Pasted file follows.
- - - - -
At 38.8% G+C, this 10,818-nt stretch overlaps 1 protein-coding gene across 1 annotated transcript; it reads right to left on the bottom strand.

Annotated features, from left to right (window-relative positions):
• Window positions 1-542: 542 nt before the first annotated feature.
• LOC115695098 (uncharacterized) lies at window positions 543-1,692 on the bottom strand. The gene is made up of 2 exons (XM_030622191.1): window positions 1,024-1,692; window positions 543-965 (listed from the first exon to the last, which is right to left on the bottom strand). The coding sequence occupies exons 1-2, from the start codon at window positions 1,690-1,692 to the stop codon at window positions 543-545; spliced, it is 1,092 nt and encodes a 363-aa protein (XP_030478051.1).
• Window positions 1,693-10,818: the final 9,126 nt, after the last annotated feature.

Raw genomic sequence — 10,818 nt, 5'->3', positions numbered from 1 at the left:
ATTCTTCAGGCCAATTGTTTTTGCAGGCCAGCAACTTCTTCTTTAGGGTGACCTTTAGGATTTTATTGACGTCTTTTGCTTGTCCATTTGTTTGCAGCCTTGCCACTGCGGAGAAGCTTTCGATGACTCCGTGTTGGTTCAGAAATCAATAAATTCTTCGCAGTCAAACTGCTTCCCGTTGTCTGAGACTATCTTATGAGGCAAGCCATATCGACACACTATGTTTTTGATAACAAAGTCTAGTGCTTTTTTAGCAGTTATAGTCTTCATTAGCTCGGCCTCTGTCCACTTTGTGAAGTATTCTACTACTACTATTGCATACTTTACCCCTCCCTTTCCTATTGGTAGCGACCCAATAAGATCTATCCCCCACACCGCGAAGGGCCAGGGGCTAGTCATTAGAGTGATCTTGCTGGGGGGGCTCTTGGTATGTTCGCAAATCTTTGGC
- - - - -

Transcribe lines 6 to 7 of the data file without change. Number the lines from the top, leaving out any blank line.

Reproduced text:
Raw genomic sequence — 10,818 nt, 5'->3', positions numbered from 1 at the left:
ATTCTTCAGGCCAATTGTTTTTGCAGGCCAGCAACTTCTTCTTTAGGGTGACCTTTAGGATTTTATTGACGTCTTTTGCTTGTCCATTTGTTTGCAGCCTTGCCACTGCGGAGAAGCTTTCGATGACTCCGTGTTGGTTCAGAAATCAATAAATTCTTCGCAGTCAAACTGCTTCCCGTTGTCTGAGACTATCTTATGAGGCAAGCCATATCGACACACTATGTTTTTGATAACAAAGTCTAGTGCTTTTTTAGCAGTTATAGTCTTCATTAGCTCGGCCTCTGTCCACTTTGTGAAGTATTCTACTACTACTATTGCATACTTTACCCCTCCCTTTCCTATTGGTAGCGACCCAATAAGATCTATCCCCCACACCGCGAAGGGCCAGGGGCTAGTCATTAGAGTGATCTTGCTGGGGGGGCTCTTGGTATGTTCGCAAATCTTTGGC